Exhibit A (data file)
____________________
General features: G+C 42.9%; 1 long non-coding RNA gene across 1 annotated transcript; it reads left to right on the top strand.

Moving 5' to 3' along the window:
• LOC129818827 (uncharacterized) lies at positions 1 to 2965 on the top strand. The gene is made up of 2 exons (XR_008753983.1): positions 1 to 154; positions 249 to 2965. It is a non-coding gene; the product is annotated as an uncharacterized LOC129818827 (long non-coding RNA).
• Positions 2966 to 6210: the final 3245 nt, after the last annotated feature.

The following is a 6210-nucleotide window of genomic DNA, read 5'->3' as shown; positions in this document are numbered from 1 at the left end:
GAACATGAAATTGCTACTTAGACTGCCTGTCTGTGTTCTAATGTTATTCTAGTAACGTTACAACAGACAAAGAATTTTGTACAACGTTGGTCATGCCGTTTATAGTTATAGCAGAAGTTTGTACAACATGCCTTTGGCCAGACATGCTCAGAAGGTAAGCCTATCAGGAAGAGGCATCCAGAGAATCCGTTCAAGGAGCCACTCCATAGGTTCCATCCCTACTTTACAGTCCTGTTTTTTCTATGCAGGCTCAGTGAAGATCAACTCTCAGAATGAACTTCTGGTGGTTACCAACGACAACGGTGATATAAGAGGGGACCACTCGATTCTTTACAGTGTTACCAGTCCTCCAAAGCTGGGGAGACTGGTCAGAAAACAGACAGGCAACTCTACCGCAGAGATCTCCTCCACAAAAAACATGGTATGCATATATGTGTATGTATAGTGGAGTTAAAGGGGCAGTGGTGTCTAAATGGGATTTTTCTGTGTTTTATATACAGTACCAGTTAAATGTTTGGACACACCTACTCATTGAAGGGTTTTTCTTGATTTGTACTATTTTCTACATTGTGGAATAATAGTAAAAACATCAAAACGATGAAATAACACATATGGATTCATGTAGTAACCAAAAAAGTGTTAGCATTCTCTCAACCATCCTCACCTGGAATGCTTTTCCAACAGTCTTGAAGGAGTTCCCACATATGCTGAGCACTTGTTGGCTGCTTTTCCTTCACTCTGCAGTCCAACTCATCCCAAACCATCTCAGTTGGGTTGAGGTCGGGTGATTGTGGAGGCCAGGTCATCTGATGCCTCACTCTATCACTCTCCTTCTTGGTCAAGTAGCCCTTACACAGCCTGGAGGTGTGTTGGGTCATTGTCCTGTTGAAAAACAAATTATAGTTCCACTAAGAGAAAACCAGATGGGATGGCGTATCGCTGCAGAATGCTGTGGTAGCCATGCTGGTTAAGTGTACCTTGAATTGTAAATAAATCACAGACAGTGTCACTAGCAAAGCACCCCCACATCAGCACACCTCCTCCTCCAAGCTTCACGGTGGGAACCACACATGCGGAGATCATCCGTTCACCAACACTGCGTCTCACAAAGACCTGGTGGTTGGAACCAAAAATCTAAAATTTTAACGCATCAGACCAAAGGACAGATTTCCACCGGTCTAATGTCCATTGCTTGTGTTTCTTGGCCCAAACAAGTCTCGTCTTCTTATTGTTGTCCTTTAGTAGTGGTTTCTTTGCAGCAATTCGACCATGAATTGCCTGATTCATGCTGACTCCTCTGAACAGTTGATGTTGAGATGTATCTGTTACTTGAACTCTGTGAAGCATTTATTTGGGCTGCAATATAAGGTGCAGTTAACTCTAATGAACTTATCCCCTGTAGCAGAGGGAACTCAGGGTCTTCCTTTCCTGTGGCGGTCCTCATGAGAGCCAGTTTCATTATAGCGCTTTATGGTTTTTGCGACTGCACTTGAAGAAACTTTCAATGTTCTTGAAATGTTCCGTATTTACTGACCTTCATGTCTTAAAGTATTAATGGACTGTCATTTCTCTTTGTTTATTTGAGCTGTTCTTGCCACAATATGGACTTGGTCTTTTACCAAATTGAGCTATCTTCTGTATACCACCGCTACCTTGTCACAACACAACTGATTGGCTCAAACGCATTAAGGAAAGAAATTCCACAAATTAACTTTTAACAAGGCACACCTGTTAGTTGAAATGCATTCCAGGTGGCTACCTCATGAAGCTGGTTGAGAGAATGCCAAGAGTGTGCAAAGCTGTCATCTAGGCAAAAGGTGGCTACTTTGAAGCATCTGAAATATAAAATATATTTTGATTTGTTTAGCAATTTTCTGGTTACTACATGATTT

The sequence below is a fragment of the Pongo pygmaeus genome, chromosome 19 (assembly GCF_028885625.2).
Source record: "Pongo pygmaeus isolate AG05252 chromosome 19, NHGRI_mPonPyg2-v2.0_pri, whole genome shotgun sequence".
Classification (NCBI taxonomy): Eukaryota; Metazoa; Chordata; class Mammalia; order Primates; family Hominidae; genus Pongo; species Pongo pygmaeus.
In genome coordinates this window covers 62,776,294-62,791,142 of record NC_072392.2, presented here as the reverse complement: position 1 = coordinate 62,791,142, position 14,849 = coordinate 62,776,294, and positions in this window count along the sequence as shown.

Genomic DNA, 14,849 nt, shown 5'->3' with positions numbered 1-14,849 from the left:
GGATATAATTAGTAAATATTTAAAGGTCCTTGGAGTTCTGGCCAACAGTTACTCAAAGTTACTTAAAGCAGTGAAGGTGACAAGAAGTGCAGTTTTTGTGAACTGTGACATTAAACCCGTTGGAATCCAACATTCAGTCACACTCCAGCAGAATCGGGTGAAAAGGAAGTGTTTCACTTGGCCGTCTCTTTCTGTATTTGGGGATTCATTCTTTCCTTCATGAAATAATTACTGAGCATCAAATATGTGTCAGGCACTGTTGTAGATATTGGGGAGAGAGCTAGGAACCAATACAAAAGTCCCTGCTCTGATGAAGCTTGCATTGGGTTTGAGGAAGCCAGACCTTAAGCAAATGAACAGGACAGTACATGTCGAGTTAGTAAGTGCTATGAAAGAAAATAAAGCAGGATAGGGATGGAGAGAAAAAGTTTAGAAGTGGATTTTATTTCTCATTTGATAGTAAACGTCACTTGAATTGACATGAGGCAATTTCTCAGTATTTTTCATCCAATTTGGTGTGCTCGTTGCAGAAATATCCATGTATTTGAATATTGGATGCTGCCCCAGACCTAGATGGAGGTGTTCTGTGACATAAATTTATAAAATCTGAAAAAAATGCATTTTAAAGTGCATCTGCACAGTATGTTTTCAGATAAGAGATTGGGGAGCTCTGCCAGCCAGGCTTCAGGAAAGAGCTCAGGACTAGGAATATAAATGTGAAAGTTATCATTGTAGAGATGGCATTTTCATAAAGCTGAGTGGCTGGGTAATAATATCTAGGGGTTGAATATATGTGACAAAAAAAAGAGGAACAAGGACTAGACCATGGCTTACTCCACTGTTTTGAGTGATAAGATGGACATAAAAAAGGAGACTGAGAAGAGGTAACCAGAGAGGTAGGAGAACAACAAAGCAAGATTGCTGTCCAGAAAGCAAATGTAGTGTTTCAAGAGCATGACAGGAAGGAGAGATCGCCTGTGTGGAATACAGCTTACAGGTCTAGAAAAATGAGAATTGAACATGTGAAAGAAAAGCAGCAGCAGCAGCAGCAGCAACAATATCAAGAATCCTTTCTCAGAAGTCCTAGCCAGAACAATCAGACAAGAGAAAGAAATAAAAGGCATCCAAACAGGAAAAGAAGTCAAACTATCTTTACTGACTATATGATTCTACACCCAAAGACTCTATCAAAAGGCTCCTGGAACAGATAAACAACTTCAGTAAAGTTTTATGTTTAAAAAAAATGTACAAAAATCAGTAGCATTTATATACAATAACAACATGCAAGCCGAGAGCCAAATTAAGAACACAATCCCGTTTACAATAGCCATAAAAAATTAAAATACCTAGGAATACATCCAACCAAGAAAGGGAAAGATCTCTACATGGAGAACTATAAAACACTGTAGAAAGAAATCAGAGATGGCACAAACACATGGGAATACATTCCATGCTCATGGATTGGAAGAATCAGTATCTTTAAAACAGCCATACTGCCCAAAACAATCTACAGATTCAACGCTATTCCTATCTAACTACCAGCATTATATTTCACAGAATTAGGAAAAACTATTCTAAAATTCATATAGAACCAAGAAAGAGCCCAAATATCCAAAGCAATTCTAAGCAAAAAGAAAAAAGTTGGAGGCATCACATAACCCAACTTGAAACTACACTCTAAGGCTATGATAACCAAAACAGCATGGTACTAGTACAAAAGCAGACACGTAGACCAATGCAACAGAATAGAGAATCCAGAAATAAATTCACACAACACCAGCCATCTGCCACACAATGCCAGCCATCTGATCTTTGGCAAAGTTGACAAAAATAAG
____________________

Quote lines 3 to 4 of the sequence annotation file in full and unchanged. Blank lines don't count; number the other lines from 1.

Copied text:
• LOC129818827 (uncharacterized) lies at positions 1 to 2965 on the top strand. The gene is made up of 2 exons (XR_008753983.1): positions 1 to 154; positions 249 to 2965. It is a non-coding gene; the product is annotated as an uncharacterized LOC129818827 (long non-coding RNA).
• Positions 2966 to 6210: the final 3245 nt, after the last annotated feature.